- Most Americans Put Blame On Republicans And Trump If Government Shuts Down
- Trump Lawyer Used Fake Company, Names to Pay Stormy Daniels
- Graham: ‘I Know What Was Said’
- Celebrities Blame Trump For Hawaii Missile Scare
- Trump’s First Year As President Resulted In Less Jobs Created Than Obama’s Last Year
- Trump Campaign Aide Spoke Of Possible Russia Collusion During Drunken Conversation
- Trump Lawyers Will Cast Flynn as a Liar
- Sanders: Republicans Should Be Worried About 2018
- Mueller Expanding Probe to RNC
- Obama, Clinton Top List As Most Admired Man, Woman
Rushed GOP Tax Bill Has Big Problems
Republicans were so determined to pass their tax plan that they apparently missed some big time problems with the bill that are going to have to be resolved before it can be brought back up for a vote.
One major issue revolves around the alternative minimum tax (AMT) and the effect that repealing it would have on revenues. Former deputy director of the National Economic Council Lily Batchelder said that the Senate GOP’s math was off by more than $250 billion in its estimates of the impact.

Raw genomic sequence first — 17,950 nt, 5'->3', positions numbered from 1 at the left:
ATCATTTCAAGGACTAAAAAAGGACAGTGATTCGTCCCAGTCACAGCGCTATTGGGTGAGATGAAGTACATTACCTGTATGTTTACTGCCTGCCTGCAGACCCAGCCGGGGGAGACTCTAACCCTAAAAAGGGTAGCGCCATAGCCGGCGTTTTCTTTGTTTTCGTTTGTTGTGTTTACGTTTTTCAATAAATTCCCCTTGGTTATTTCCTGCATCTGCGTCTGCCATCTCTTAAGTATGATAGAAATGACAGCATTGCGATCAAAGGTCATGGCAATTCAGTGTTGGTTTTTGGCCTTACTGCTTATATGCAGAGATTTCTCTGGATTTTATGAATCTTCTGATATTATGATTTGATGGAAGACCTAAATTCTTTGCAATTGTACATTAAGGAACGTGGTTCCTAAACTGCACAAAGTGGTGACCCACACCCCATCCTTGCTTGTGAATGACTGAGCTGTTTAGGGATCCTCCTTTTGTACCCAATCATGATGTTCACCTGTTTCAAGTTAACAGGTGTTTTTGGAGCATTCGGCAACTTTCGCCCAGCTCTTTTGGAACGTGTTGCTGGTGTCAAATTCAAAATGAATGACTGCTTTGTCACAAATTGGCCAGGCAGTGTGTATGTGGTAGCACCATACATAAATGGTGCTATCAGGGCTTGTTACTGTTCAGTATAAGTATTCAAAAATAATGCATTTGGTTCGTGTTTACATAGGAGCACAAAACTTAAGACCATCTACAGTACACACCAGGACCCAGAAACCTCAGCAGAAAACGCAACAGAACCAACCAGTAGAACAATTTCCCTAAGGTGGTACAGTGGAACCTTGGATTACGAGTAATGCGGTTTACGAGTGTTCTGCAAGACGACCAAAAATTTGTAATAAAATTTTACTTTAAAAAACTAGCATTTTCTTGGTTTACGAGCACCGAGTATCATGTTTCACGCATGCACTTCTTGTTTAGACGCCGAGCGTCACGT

Appears corporate AMT provision probably raises >$300B, not $40B JCT estimated under duress Fri night. This means Rs have to take Senate bill to conference and can’t just have House pass it, unless they want to *really* piss off bus community. 1/5
— Lily Batchelder (@lilybatch) December 6, 2017
That’s right. Rather than a shortfall of $40 billion, the country could see losses of nearly $300 billion by repealing the AMT. But there’s a certain budget window that the GOP has to make the bill fit inside in order to pass it, so they will have to make up that revenue somewhere — likely by increasing some tax rates or doing away with even more deductions.
Politico reports that there are other problems with the bill as well.
Some provisions are so vaguely written they leave experts scratching their heads, like a proposal to begin taxing the investment earnings of rich private universities’ endowments. The legislation doesn’t explain what’s considered an endowment, and some colleges have more than 1,000 accounts.
On the face of it, the fact that such glaring flaws are in a bill that managed to pass the U.S. Senate should be surprising. But when you factor in the reality that Senators only had an hour to read a bill that’s nearly 500 pages long, it becomes easy to see how these types of things could have been overlooked. It’s almost as if drafting a bill in secret and then rushing it to a vote without so much as a committee hearing has unintended negative consequences.
Don’t expect Republicans to learn from that mistake, though. This new “process” seems to be their go-to model for passing legislation.